Storefront Salon: Militarized Metropolis – The Life and Death of Public Space
Friday February 27, 2015
Hosted by Mabel O. Wilson and Bayeté Ross Smith
A. Clary/AFP/Getty Images. Protestors lay down in Grand Central Station during a protest.
Militarized Metropolis – the Life and Death of Public Space
Friday, Feb 27th, 5pm-6pm
Storefront for Art and Architecture Gallery Space, 97 Kenmare St.
In the era of Occupy, clashes between the public and the police have become routine civic encounters in the downtowns of New York, Hong Kong, London, Istanbul, Athens, Madrid, and many other global cities. These protests followed the tumultuous months of civil disobedience in the central squares and streets of cities involved in the Arab Spring: Cairo, Tunis, Manama, and Tripoli.
In the US, media attention has been sparked by recent protests in Ferguson, Missouri in response to the murder of unarmed black youth Michael Brown by a white police officer. Protests were greeted with the brute force of armed National Guard, state troopers, and local police. In New York, the death of Eric Garner at the hands of the NYPD inspired indignation and public outcry in the form of marches and gatherings in downtown Manhattan.
Revolutionary Frantz Fanon observed in the mid 20th century that institutions of education, work, church, and family maintained the moral order of capitalist society, which in turn lightened the task of policing. At the same time, in Europe’s colonies, the policeman and the soldier served as “instituted go-betweens, the spokesmen of the settler, and his rule of oppression.” The police and the soldier maintained contact with the native and advised him “by means of rifle butts and napalm not to budge.”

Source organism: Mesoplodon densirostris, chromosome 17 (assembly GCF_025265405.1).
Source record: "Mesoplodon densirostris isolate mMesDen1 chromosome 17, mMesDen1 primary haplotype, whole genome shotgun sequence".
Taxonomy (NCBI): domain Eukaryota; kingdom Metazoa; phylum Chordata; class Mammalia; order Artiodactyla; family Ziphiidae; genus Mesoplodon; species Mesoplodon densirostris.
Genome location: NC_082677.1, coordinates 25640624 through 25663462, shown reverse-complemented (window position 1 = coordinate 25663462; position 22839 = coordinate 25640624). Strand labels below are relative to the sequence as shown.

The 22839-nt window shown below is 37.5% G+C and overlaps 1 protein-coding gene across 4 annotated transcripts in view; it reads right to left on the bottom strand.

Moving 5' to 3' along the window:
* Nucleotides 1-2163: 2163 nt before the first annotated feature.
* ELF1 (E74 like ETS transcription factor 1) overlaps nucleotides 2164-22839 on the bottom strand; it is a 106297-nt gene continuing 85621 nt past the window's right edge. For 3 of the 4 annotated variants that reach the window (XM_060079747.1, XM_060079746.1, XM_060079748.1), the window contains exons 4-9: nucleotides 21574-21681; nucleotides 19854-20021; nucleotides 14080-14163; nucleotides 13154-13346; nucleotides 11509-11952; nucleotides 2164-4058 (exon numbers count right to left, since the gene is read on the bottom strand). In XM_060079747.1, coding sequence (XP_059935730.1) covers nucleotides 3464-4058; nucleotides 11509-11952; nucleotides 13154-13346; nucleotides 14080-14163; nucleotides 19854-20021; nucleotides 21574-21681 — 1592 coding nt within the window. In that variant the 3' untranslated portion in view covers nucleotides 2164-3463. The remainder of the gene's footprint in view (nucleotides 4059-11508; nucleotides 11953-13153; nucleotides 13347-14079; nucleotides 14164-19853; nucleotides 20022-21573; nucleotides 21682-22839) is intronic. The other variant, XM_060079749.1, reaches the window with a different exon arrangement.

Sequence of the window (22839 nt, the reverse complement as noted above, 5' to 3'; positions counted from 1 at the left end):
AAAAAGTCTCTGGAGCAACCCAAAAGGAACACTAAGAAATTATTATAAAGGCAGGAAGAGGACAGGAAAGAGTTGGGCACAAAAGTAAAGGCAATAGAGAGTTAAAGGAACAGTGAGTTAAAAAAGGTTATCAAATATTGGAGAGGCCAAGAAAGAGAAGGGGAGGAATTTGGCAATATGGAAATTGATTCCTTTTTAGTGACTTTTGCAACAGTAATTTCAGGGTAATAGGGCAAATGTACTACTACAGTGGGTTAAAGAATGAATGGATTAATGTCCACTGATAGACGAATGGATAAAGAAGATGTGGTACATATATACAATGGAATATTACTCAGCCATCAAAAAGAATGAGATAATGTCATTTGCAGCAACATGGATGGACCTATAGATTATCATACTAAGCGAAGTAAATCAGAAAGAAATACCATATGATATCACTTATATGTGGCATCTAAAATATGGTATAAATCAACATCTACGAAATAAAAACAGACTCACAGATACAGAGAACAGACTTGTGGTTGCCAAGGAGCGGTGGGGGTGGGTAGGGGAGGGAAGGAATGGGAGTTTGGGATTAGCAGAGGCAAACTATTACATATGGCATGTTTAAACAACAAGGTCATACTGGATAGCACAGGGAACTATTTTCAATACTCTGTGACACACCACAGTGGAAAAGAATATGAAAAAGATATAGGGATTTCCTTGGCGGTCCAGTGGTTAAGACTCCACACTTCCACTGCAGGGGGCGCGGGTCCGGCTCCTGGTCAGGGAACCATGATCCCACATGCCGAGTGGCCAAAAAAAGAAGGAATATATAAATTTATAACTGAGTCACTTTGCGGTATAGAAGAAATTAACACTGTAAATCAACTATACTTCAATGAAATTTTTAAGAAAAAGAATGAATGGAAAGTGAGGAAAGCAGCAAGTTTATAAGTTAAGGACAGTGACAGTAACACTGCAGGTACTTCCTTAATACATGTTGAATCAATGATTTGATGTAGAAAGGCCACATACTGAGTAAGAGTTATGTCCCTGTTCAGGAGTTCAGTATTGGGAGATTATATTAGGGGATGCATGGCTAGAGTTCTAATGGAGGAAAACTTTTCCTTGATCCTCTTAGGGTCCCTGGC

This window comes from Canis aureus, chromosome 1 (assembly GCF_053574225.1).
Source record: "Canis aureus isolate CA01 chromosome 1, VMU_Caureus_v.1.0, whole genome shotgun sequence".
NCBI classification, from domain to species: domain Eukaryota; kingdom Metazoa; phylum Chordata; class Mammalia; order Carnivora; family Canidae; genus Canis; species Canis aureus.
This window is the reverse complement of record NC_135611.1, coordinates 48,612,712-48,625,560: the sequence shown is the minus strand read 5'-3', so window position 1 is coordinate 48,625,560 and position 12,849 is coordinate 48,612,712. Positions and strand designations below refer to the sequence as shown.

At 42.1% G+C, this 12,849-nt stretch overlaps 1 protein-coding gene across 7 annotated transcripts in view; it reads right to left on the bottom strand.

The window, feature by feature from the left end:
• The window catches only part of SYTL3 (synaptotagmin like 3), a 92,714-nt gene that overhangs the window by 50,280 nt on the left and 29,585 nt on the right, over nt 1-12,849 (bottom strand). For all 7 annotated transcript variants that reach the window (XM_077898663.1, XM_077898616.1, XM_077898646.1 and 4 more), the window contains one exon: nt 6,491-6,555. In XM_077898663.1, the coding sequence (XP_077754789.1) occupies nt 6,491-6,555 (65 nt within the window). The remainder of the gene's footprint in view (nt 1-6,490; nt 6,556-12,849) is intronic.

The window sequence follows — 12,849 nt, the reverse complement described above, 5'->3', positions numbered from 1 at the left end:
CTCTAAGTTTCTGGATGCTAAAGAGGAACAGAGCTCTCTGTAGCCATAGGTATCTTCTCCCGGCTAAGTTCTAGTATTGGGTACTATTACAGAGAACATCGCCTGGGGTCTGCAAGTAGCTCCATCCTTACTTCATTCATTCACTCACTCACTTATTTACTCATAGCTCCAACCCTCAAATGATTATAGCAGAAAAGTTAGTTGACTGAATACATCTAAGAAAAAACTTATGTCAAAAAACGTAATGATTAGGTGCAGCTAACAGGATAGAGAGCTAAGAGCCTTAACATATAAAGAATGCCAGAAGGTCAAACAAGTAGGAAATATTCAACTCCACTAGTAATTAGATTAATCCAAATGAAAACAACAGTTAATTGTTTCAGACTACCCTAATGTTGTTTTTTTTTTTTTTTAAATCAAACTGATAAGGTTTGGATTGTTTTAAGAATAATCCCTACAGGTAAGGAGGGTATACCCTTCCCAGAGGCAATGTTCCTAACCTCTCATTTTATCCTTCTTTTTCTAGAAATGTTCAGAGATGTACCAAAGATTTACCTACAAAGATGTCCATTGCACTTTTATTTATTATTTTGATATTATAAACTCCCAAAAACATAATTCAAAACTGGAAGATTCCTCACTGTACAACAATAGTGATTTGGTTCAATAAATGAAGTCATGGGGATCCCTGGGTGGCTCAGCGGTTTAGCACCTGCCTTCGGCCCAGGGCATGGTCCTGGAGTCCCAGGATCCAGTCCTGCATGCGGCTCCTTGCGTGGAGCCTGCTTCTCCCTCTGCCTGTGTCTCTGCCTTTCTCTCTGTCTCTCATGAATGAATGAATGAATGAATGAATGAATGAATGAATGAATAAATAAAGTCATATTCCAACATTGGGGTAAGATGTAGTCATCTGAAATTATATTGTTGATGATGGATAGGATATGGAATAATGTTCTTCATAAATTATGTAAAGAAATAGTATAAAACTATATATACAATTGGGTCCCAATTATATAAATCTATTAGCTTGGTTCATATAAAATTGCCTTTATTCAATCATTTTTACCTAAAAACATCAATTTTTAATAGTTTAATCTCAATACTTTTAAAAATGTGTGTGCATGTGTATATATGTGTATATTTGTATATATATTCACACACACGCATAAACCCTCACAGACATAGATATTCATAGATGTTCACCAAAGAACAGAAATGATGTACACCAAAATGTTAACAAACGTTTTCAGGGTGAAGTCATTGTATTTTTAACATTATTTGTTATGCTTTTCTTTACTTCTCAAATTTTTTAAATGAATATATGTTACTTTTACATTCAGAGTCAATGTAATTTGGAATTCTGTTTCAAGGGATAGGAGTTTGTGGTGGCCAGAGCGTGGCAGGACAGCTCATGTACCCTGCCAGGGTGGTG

How do we make sense of increased violence the public spaces of our cities? Does the escalation of a militarized police enact the will of the state’s power, and if so, for whom and against whom? Do the surveillance apparatuses of CCTV cameras, bollards, metal safety barriers, guard booths, and a host of other architectures of security move beyond securitization to deaden civic protest? Is the protest tactic of the “die-in” emblematic of a militarized public space?
Join us for our first Storefront Salon to discuss the intersections between urban violence, public space, civic protest, and the security state in our cities today.
Mabel O. Wilson: award-winning designer and scholar; Associate Professor of Architecture at Columbia University GSAPP
Bayeté Ross Smith: artist, photographer, and educator; Associate Program Director for KAVI (Kings Against Violence Initiative)